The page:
mmm well if it is not the serial number for the warranty then I don't
    have it. Or I recorded the wrong number. Also I'm kind of using it
    right now and I don't think I can get it out. It took a friend and I
    an hour to get it in because the heatsink it used was the worst
    heatsink I ever had to install! It had a green plastic thing for
    placeing the screwdriver into to help push the retaining clip down it
    also did not have the indention for the raised back part of the socket
    the previous 2500 I bought had this indention in the heatsink.

    anyway, I guess I will assume I have a Processor that is < 35week.
     
    jamotto, Jan 21, 2004
    #15
  16. Papa Lazarou

    Homie Guest

    Homie


    P.S.
    I fried/crushed/ installed into faulty motherboards 5 AMD cpu's in the past 6 months.
    that's out of about 300 AMD repairs
    Zero " 0 " fried / Damaged Intel CPU's...in the last 3 years ....over 5000 Intel
    based boards repaired & tested with Intel cpu's.
    Some had 5 volts to the core, a few, I just plain forgot to put the heat-sink
    on....didn't matter ! Bios beeped video went a little funny....but it didn't fuckin
    burn up in 2 seconds like AMD cpu's do....Then corners of the cores aren't made to
    fall off so that the manufacture can claim abuse and no warranty .... wonder why AMD
    does that ? ????
    Not biased, I just think that AMD is selling shit and telling us its Shinola.

    And what the **** am I gonna do with a 64bit CPU ??? I know...break legs off it and
    send it to me to fix :)
    No, I know.....I will set up a server and serve MS. net documents to everyone for
    desert ? that might use all 64 bits ....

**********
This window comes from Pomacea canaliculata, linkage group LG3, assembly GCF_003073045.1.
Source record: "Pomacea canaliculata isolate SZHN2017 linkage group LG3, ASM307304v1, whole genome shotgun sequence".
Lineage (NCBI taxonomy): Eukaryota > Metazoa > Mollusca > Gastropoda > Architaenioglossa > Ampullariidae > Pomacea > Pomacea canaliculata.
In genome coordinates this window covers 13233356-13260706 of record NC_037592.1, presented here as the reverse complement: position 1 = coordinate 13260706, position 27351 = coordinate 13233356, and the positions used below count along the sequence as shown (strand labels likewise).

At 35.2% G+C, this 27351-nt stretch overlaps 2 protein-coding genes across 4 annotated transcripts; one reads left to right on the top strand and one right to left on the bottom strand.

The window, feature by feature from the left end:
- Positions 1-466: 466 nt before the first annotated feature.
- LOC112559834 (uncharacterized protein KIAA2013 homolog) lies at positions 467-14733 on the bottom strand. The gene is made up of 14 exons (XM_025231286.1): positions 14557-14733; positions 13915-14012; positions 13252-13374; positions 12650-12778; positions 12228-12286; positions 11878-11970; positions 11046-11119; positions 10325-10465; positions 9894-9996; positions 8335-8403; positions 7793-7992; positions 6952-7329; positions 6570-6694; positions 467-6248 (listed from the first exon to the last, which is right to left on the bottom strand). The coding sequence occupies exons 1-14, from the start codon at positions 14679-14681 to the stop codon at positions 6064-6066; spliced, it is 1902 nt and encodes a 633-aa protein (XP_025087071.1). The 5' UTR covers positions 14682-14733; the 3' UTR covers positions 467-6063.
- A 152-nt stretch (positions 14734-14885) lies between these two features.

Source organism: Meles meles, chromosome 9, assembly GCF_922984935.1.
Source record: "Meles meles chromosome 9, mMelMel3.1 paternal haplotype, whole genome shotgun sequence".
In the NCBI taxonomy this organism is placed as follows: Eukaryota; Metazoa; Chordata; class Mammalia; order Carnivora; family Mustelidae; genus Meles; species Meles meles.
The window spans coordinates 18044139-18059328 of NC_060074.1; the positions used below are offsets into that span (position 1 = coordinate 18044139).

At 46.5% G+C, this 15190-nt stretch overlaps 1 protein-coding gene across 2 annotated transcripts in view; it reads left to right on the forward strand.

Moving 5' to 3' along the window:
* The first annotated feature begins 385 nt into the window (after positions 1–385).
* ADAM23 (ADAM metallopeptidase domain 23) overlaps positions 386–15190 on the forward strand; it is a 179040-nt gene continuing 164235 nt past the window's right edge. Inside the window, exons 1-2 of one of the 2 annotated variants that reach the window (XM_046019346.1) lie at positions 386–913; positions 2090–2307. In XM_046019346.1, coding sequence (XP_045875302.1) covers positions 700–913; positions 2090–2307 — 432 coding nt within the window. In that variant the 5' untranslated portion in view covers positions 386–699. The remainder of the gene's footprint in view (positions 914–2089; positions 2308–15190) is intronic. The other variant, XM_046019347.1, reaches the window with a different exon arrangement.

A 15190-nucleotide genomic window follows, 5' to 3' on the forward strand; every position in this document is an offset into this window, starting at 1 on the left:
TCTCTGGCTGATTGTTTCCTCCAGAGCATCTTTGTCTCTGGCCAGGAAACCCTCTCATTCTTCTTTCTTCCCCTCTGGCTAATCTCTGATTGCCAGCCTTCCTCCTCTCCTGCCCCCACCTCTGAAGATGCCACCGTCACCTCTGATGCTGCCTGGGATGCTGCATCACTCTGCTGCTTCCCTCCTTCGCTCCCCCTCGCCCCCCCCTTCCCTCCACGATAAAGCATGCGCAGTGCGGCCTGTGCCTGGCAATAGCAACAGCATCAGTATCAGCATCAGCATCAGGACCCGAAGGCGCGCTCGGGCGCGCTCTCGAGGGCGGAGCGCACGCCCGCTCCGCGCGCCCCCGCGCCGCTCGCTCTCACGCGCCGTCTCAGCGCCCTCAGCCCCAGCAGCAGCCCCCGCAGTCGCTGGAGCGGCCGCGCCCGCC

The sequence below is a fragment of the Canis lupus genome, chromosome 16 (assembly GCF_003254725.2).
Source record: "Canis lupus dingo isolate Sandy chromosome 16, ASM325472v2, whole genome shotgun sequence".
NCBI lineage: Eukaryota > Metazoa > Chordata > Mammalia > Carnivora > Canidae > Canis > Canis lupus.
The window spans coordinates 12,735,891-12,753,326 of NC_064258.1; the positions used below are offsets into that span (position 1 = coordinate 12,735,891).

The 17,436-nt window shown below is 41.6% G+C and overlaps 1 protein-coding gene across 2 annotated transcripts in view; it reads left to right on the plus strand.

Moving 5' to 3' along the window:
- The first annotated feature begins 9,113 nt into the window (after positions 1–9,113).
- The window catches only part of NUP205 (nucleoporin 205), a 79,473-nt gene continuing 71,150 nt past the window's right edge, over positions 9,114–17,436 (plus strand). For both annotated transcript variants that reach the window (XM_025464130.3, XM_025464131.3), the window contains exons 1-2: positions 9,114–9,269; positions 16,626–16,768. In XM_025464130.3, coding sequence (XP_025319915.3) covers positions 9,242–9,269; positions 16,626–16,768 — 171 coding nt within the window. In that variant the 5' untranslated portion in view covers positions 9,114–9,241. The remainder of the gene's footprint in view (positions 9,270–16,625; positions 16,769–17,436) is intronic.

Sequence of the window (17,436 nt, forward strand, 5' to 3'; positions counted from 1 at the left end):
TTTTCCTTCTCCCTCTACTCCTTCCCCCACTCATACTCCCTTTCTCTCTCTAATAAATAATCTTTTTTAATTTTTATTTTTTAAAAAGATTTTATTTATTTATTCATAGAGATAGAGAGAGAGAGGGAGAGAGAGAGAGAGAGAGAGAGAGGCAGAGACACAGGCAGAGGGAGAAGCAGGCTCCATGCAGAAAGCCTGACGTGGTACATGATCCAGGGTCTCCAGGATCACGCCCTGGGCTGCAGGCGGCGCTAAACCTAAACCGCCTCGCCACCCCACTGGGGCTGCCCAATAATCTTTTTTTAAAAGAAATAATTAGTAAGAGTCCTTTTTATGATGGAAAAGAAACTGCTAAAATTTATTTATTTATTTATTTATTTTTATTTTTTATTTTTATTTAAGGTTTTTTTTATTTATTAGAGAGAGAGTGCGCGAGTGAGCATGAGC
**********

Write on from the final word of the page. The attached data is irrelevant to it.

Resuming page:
--
    Mainboards, Videocards & CPU pin repair.

    http://motherboardrepair.com


    Hi y'all. It's time for my trusty KT7A & 1.4ghz Athlon to hang up its
    boots and I need some advice on my new system.

    I've decided on either an AMD based 2800xp with Abit NFS-7 mb, or a more
    expensive 2.8ghz P4 on an Abit AI7. Neither will be overclocked as I am
    going for as quiet a system as possible so radical cooling is out of the
    question. Is there any noise difference between the two systems with
    stock heatsink/fans? The heavy duty activities the machine will be used
    for are gaming and Mpeg 2 encoding (using Tmpgenc).

    At first I was all set to take the AMD route without even considering
    the P4, but then it occurred to me that mpeg encoding is basically a
    pure number-crunching operation and that for this purpose the 2.1ghz
    2800xp will be obviously inferior to the sheer power of a 2.8ghz P4.
    Am I correct in thinking this, as I don't mind springing the extra bucks
    for the P4 system if it gives me this 33% boost on my encodes?
    Any advice appreciated.

    --
    Mainboards, Videocards & CPU pin repair.

    http://motherboardrepair.com


    Hi y'all. It's time for my trusty KT7A & 1.4ghz Athlon to hang up its
    boots and I need some advice on my new system.